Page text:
TRANSMISSION RATE: With today’s report, Solano continues to  experience an extremely HIGH rate of transmission, with 971 new cases in the last 7 days, up from 731 at last report and more than DOUBLE the CDC formula for HIGH transmissionCDC FORMULA: Based on Solano County’s population, 450 or more cases in 7 days places Solano in the CDC’s population-based definition of a HIGH transmission rate.  Below 225 cases in 7 days shows MODERATE community transmission.  Numbers between 225 and 450 are considered SUBSTANTIAL transmission.

ACTIVE CASES: Solano reported 1,164 ACTIVE cases today, up from 829 at last report and nearly 5 times the 244 active cases reported a month ago (April 11).

CASES BY CITY – Thursday, May 12, 2022:

  • BENICIA added 14 new cases today, a total of 3,324 cases since the outbreak began.  TRANSMISSION RATE: Benicia has reported 47 new cases in the last 7 days, (see below)For a city with Benicia’s population, anything over 27 cases in 7 days is considered HIGH TRANSMISSION.  14 to 27 cases is considered SUBSTANTIAL.  Below 14 is rated MODERATE.
  • Dixon added 19 new cases today, total of 4,440 cases.
  • Fairfield added 110 new cases today, total of 23,370 cases.
  • Rio Vista added 7 new cases today, total of 1,219 cases.
  • Suisun City added 31 new cases today, total of 6,140 cases.
  • Vacaville added 195 new cases today, a total of 22,302 cases. Vacaville has 23% of Solano’s population, but reported 39% of today’s new cases.  Outbreak in Vacaville?
  • Vallejo added 125 new cases today, a total of 26,381 cases.
  • Unincorporated added 1 new case today, a total of 202 cases.

TEST RATE:  Solano County’s 7-Day Percent Positive TEST RATE was 17% today, up from 14% at last report.
>> Solano Public Health announced that beginning on May 16, it will no longer report numbers of residents tested and the County’s 7-day positive test rate.  >>With so many home-tests, I agree that these numbers are no longer reliable, BUT they do give the public helpful information when compared to similar numbers for the state and nation.  COMPARE: The CALIFORNIA 7-day % positive rate was 22.7% today, up dramatically from 8.9% at last report (May 6).  [Source: Johns Hopkins Coronavirus Tracking Center]. The U.S. 7-day % positive rate was 9.7%. today, up from 9.6% at last report. [Source: CDC COVID Data Tracker.] 

HOSPITALIZATIONS:

CURRENT: Solano reported the number of those currently hospitalized with COVID was 12 persons, down from 19 at last report.   Current hospitalizations don’t tell the whole story, though.  Only from the increase in total hospitalizations by age and race (below) can we know how many new admissions have come into our hospitals as of this date.

TOTAL hospitalizations: Solano County’s recent and total hospitalizations must be independently discovered in the County’s occasional update of hospitalizations by Age Group and by Race/Ethnicity.  Solano updated its Age and Race charts today, adding 25 previously unreported hospitalizations, for a pandemic total of 4,444.  Note below that over half of these new hospitalizations are age 65+, a group that is only 17% of total Solano population.  TREND: Solano reported 284 hospitalizations in January, 184 in February, 644 in March, and 53 in April, and 44 so far in May(NOTE: The County occasionally updates age/race hospitalization data long after the fact, which probably accounts for the huge increase reported in March.)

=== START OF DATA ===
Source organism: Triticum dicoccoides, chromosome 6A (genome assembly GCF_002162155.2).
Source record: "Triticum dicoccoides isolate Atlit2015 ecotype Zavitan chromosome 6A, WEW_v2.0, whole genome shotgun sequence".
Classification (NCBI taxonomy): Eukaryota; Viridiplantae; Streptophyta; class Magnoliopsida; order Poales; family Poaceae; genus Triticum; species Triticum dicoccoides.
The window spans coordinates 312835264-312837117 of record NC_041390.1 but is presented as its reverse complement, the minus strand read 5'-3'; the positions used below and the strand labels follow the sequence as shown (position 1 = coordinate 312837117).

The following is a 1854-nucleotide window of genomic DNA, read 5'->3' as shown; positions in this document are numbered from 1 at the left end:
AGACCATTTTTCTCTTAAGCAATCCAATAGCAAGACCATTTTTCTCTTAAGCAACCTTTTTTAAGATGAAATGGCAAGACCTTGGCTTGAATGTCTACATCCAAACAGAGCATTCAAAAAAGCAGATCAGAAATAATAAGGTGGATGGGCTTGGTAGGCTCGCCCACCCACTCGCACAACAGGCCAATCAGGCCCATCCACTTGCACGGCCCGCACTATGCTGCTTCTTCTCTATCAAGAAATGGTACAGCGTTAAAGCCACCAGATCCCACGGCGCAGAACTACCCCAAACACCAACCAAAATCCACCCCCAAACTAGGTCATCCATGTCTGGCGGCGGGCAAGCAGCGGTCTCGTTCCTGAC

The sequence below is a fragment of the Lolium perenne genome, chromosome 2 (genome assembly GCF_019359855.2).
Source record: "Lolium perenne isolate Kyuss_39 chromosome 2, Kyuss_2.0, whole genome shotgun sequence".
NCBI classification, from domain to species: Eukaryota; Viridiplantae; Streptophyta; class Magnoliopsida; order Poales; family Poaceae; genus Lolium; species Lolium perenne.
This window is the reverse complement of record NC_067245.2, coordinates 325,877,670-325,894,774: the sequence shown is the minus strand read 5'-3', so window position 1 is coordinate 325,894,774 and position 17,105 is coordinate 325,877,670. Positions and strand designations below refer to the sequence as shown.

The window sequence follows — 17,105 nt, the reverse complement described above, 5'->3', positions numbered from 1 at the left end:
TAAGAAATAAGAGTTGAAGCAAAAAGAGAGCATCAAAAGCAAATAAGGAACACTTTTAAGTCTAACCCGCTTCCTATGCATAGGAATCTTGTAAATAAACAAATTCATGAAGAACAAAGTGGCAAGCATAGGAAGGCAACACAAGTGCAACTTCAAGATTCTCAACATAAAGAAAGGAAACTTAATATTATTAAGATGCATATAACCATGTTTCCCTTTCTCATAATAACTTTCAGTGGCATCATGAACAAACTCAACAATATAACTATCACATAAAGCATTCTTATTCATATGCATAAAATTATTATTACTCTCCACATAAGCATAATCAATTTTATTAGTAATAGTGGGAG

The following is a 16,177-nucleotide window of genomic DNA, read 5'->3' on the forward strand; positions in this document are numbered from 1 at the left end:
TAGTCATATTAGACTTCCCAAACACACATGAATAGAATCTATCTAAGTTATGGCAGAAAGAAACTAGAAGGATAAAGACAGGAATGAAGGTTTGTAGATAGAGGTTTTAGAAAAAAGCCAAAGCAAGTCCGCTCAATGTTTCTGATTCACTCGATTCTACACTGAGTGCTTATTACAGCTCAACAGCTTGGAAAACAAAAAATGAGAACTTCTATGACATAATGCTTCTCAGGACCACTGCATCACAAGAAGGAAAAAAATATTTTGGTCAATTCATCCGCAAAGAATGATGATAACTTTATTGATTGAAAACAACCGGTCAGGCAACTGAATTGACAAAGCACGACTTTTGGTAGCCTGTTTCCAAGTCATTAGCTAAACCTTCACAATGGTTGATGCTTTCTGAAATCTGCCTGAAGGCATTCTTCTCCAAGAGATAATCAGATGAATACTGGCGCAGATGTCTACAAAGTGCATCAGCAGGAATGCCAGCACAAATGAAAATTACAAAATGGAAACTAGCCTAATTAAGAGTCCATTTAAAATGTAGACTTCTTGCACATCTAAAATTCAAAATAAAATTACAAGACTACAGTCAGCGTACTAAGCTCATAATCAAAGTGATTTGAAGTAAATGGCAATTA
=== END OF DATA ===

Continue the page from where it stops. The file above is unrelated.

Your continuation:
ICU Bed Availability Solano County reported that the number of available hospital beds dropped today, from 45% at last report to only 40% today, still within the County’s GREEN safe zone.

Ventilator Availability in Solano County remained unchanged today at 77% available, in the County’s GREEN safe zone. 


HOW DOES TODAY’S REPORT COMPARE?  See recent reports and others going back to April 20, 2020 in my ARCHIVE of daily Solano COVID updates (an excel spreadsheet).

Click green text above or on the image.

>The data on this page is from the Solano County COVID-19 Dashboard.  The Dashboard is full of much more information and (as of 3/14/2022) is updated Monday and Thursday between 4 and 6pm.  On the County’s dashboard, you can hover a mouse or click on an item for more information.  Note the tabs at top for “Summary, Demographics” and “Vaccines.”  Click here to go to today’s Solano County Dashboard.

See also my BENINDY ARCHIVE of daily Solano COVID updates (an excel spreadsheet).  I have also archived the hundreds of full CORONAVIRUS REPORTS posted here almost daily on the Benicia Independent since April 2020.

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And the beat goes on… Solano experiencing fifth COVID surge, reporting nearly 500 new cases, 2 deaths

NOTE: The information below is not the latest.  TAP HERE for today’s latest information.

By Roger Straw, Monday, May 9, 2022

Solano County reports 469 new COVID infections and 2 new deaths.  Benicia and Solano 7-day transmission rates SOARING.

Solano Public Health COVID dashboard, Monday, May 9, 2022: